My Musical Heritage

As I am approaching middle age, I have been reflecting on my past training with great fondness. I was very fortunate to have several great teachers, each giving me what I needed exactly at the time I needed it.  With the passing this past year of my maternal grandmother, who was the ‘family genealogist,’ my thoughts fall into this type of generational thinking. But just as one thinks of their family tree, where do I come from, how many generations can you trace back?- I was thinking of my musical family tree. In particular I want to write about my first principal mentor, Nancy Zipay Desalvo.  In addition to being a wonderful soloist and teacher, she was the pianist for Dorothy Delay’s studio at Aspen/Julliard and has played with countless world-class musicians. Many years later, Nancy and I are still great friends.  We often play two-piano concerts together and I make a point of seeing her when I am visiting Pennsylvania.  In talking casually about what is what like to study with her, we have shared many great memories.  But I have discovered in these conversations that much of what I learned from her, she in fact garnered from her principal teacher, Constance Keene at the Manhattan School of Music. Constance’s amazing recordings of Rachmaninoff, Chopin, and Mendelssohn are still viewable on YouTube. Of course, tracing Constance’s training, we find her the pupil of Abrams Chasins (who later would become her husband ) and he a pupil of the great Josef Hofmann. What a great lineage!

I studied with Nancy for 8 years and can honestly say, I could not be doing what I am doing today without her guidance. Growing up in a small town north of Pittsburgh, there were not many options for a professional teacher.  Luckily at the time Nancy was teaching piano at the college in my town. And after successfully auditioning, my musical journey began.

A career as a pianist (regardless of fame) hinges on two key elements technique and musicality.  These two elements must be addressed early on.  I can remember the countless hours of technical work.  Nancy was very forthright about how much practice was needed if I wanted to be a professional pianist: hours! Each day of practice started with an hour of scales, arpeggios, exercises and etudes.  Oh the etudes… I remember asking Nancy which one should I play. Her response: start with Chopin Op. 10–all of them. And so one summer I learned all 12.  Of course, the goal was not to perform them in public but to glean the technical and musical insight from each etude.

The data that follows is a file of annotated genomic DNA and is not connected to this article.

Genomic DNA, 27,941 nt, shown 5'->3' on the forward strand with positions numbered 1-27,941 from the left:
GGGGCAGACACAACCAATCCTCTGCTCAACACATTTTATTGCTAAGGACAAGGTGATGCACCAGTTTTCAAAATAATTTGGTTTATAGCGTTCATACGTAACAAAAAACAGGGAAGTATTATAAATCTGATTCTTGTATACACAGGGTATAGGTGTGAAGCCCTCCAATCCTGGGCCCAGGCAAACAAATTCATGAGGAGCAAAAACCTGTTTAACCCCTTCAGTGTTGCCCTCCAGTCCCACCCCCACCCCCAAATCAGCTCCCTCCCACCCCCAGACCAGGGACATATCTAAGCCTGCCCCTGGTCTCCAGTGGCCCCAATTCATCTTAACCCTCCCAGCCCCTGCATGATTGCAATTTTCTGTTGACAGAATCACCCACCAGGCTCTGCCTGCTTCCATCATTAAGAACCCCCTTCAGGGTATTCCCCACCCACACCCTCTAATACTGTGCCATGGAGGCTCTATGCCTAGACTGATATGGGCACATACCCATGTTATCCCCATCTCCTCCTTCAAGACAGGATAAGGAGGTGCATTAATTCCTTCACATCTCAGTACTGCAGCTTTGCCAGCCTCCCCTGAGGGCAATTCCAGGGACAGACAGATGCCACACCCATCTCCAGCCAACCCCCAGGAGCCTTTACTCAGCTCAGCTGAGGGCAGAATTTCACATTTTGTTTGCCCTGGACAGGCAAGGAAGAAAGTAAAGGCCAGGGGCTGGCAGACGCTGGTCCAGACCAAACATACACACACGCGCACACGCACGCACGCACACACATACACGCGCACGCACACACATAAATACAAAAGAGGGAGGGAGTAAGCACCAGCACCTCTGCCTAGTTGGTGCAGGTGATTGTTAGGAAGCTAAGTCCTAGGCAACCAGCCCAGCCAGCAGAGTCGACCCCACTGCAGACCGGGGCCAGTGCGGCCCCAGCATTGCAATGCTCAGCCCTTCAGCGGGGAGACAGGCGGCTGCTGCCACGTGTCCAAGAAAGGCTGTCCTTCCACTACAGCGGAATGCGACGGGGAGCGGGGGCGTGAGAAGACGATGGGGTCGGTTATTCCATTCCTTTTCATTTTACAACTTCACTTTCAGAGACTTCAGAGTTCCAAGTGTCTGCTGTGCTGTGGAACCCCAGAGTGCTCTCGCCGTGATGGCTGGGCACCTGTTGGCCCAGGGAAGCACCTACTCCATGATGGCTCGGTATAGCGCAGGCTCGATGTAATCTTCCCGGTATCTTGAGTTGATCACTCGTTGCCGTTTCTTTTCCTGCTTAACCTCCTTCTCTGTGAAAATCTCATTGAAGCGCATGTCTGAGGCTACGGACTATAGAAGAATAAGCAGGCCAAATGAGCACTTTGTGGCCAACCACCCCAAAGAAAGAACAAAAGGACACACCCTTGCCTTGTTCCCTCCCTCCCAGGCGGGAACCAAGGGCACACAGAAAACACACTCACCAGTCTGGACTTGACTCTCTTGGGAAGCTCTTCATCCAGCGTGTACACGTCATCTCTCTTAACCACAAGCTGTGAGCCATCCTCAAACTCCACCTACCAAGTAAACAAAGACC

Musicality. What I learned from Nancy was how to listen to details in music and how to practice.  As a youth, I was frankly all over the place musically. She taught me as Constance taught her.  With a firm but loving hand.  She did not mince words, telling me directly when something was not good. I know many of her current students may be ‘afraid’ of her strictness but I loved it!  But the difference was that Nancy (and Constance I am told) took the time to show me HOW to figure out the musical or technical problems, how to create solid fingering, and the wizardry of solving these problems with creative solutions.  I pass this same information on to my students…the tradition continues.

I was learning heaps of music during my 8 years with Nancy. Again, she told me to learn as much music as you can when you are young, to make your mistakes early, and go for it!  For years, I was learning entire programs of music each semester, several concertos (Beethoven 3rd in three weeks for competition just to see if I could do it…and I did!) and chamber music plus accompanying everyone (it seemed) and their pet poodle.  But I never thought of this as work. I loved to practice; I still do. My mother will still talk about the summers of 6-7 hours of practicing a day—driving my family crazy probably! Although now I don’t have the luxury of that kind of practice time, I still find the time spent to be rewarding. Both sides of my brain are stimulated as I try to solve the puzzles that this great repertoire throws at me.

So maybe this essay is just my public way of thanking Nancy and in turn Constance, et al for the guidance and careful teaching I received that can be traced back through many generations of great artists.  I just hope I can live up to these standards and continue the tradition for my own students.




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